Internet of Things Publications


The Internet of Things is the collection of uniquely identifiable objects embedded in or accessible by Internet hosts. Enterprises can monitor the activities and operation of people, machines, buildings, engineering structures, and the natural environment and, in some cases, control that operation, using autonomous sensors and actuators connected to the Internet. Current advances in technology bring new opportunities for business benefit, and Enterprise Architects are looking to take full advantage of this. The Internet of Things is one of the new technology areas addressed by the Open Platform 3.0™ Forum.

The White Paper An Introduction to the Internet of Things and Lifecycle Management introduces the vision of the IoT Work Group of the Open Platform 3.0 Forum, explains the scope and definition of IoT, its emergence, and how its development and acceptance will be assured under the auspices of The Open Group.

The Open Data Format (O-DF), an Open Group Internet of Things (IoT) standard, represents information about things in a standardized way that can be understood and exchanged by all information systems that manage IoT-related data. In the IoT, information about a product or a “thing” is often distributed over many different devices, systems, and organizations. The O-DF can be used for publishing the available data using ordinary Uniform Resource Locator (URL) addresses. O-DF structures can also be used for requesting and sending published data between systems, notably when used together with the O-MI standard.

The Open Messaging Interface (O-MI), an Open Group Internet of Things (IoT) Standard, fulfills the same purpose in the IoT Standards as HTTP does for the Internet. Typical examples of exchanged data are sensor readings, alarm or lifecycle events, requests for historical data, notifications about availability of new data, changes to existing data, etc. Just as HTTP can be used for transporting payloads in other formats as well as HTML, the O-MI can be used for transporting payloads in almost any format. XML might currently be the most common text-based payload format but others, such as JSON, CSV, etc. may also be used. A defining characteristic of O-MI is that O-MI nodes do not have predefined roles, as it follows a peer-to-peer communications model.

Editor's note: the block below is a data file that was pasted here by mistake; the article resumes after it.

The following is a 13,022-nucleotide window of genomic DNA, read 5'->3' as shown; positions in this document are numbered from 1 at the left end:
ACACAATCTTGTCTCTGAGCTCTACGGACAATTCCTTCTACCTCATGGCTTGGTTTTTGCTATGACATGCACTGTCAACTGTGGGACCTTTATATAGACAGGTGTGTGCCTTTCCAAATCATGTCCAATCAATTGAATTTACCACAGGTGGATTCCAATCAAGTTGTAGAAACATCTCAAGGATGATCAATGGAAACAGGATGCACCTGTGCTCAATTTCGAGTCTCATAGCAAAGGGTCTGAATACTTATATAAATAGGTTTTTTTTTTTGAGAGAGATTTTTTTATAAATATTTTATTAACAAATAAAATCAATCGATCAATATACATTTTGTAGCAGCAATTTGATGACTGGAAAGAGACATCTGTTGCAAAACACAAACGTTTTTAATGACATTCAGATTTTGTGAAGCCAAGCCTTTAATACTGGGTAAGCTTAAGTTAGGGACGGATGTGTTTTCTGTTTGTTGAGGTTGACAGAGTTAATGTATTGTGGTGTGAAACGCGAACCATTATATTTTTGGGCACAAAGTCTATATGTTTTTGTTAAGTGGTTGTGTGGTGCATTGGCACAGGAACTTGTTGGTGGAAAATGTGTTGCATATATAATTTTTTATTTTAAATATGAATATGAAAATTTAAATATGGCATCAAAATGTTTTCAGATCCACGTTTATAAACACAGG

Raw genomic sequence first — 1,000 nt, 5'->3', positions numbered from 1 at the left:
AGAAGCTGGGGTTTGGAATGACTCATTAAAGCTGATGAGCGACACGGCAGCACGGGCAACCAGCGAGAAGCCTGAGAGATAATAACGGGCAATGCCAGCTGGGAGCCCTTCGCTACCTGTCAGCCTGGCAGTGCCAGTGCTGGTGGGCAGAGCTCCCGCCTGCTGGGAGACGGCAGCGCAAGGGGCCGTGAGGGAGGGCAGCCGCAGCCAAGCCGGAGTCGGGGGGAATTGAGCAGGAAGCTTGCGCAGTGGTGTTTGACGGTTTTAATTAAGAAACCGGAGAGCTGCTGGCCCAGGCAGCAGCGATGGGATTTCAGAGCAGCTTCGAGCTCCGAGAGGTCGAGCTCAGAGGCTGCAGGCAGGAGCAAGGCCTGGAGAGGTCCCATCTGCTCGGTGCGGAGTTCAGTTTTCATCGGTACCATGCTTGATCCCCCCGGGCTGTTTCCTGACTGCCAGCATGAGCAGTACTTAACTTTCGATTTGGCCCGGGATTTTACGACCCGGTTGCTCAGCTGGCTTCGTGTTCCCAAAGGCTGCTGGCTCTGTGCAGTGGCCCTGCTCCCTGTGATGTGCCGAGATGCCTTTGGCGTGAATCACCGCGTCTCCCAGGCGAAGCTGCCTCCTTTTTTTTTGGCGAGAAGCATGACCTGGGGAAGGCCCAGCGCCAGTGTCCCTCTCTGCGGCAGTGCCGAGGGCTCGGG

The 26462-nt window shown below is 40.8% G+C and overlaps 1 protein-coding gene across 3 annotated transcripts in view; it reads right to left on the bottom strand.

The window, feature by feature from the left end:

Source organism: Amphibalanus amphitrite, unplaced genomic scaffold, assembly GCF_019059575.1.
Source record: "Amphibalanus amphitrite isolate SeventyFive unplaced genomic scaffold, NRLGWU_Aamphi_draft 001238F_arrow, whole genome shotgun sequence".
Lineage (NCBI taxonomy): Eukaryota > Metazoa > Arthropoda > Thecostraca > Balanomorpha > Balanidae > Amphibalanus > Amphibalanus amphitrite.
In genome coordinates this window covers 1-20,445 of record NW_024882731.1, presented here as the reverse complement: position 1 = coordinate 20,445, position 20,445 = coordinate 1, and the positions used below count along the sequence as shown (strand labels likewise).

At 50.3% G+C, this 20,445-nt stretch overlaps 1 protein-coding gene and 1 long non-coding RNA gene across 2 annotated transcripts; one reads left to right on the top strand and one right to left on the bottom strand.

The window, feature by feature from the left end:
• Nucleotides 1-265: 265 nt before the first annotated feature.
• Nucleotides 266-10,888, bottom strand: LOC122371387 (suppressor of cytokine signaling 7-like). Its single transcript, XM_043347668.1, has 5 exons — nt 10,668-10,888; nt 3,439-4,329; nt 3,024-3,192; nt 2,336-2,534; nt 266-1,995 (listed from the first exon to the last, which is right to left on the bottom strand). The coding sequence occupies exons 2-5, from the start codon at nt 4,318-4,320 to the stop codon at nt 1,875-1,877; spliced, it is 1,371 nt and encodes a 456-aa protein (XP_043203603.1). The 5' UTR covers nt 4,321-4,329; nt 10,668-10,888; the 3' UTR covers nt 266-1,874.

The White Paper Reference Architectures and Open Group Standards for the Internet of Things discusses how architects can use standards to define IoT systems and solutions, compares four leading and emerging standard IoT reference architectures, and explains the role of The Open Group IoT Standards.

All these documents, and other Open Group publications, are also available for download in PDF form from The Open Group online bookstore.

If you have questions about or comments on any of these publications, or about any aspect of Open Platform 3.0, please send mail to